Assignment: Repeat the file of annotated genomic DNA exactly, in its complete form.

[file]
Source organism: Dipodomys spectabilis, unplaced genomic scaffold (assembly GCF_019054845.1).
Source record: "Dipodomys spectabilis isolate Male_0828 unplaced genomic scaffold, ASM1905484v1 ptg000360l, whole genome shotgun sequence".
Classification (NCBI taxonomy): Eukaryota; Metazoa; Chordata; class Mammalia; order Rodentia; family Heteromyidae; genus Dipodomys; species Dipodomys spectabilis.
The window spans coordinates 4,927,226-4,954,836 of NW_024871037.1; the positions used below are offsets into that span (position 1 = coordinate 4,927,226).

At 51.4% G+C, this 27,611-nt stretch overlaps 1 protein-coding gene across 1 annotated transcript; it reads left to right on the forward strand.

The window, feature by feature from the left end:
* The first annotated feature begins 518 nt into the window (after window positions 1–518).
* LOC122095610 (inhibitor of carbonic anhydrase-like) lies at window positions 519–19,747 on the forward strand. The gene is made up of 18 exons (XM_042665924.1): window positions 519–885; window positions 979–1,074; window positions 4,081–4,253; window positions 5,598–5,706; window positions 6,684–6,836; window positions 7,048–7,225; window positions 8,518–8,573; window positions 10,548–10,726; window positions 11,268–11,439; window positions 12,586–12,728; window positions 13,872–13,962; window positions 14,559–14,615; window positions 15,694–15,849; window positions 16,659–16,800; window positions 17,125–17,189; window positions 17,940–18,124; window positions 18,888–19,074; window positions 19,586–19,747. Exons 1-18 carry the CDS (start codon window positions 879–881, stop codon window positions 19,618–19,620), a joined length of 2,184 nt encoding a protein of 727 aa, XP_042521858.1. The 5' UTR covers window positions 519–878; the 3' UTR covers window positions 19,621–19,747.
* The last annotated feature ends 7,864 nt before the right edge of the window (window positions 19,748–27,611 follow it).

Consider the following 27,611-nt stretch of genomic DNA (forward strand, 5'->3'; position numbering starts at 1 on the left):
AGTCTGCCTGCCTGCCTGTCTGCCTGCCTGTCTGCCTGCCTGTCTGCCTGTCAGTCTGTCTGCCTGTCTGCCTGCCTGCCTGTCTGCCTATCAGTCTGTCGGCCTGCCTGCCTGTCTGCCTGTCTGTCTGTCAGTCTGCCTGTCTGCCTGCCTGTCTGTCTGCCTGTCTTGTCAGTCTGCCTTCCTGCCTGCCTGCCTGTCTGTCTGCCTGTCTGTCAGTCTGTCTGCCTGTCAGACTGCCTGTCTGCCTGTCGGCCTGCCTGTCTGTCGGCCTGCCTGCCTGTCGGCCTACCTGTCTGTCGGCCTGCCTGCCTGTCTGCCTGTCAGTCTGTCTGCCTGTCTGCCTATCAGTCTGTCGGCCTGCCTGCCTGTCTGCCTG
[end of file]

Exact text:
Source organism: Dipodomys spectabilis, unplaced genomic scaffold (assembly GCF_019054845.1).
Source record: "Dipodomys spectabilis isolate Male_0828 unplaced genomic scaffold, ASM1905484v1 ptg000360l, whole genome shotgun sequence".
Classification (NCBI taxonomy): Eukaryota; Metazoa; Chordata; class Mammalia; order Rodentia; family Heteromyidae; genus Dipodomys; species Dipodomys spectabilis.
The window spans coordinates 4,927,226-4,954,836 of NW_024871037.1; the positions used below are offsets into that span (position 1 = coordinate 4,927,226).

At 51.4% G+C, this 27,611-nt stretch overlaps 1 protein-coding gene across 1 annotated transcript; it reads left to right on the forward strand.

The window, feature by feature from the left end:
* The first annotated feature begins 518 nt into the window (after window positions 1–518).
* LOC122095610 (inhibitor of carbonic anhydrase-like) lies at window positions 519–19,747 on the forward strand. The gene is made up of 18 exons (XM_042665924.1): window positions 519–885; window positions 979–1,074; window positions 4,081–4,253; window positions 5,598–5,706; window positions 6,684–6,836; window positions 7,048–7,225; window positions 8,518–8,573; window positions 10,548–10,726; window positions 11,268–11,439; window positions 12,586–12,728; window positions 13,872–13,962; window positions 14,559–14,615; window positions 15,694–15,849; window positions 16,659–16,800; window positions 17,125–17,189; window positions 17,940–18,124; window positions 18,888–19,074; window positions 19,586–19,747. Exons 1-18 carry the CDS (start codon window positions 879–881, stop codon window positions 19,618–19,620), a joined length of 2,184 nt encoding a protein of 727 aa, XP_042521858.1. The 5' UTR covers window positions 519–878; the 3' UTR covers window positions 19,621–19,747.
* The last annotated feature ends 7,864 nt before the right edge of the window (window positions 19,748–27,611 follow it).

Consider the following 27,611-nt stretch of genomic DNA (forward strand, 5'->3'; position numbering starts at 1 on the left):
AGTCTGCCTGCCTGCCTGTCTGCCTGCCTGTCTGCCTGCCTGTCTGCCTGTCAGTCTGTCTGCCTGTCTGCCTGCCTGCCTGTCTGCCTATCAGTCTGTCGGCCTGCCTGCCTGTCTGCCTGTCTGTCTGTCAGTCTGCCTGTCTGCCTGCCTGTCTGTCTGCCTGTCTTGTCAGTCTGCCTTCCTGCCTGCCTGCCTGTCTGTCTGCCTGTCTGTCAGTCTGTCTGCCTGTCAGACTGCCTGTCTGCCTGTCGGCCTGCCTGTCTGTCGGCCTGCCTGCCTGTCGGCCTACCTGTCTGTCGGCCTGCCTGCCTGTCTGCCTGTCAGTCTGTCTGCCTGTCTGCCTATCAGTCTGTCGGCCTGCCTGCCTGTCTGCCTG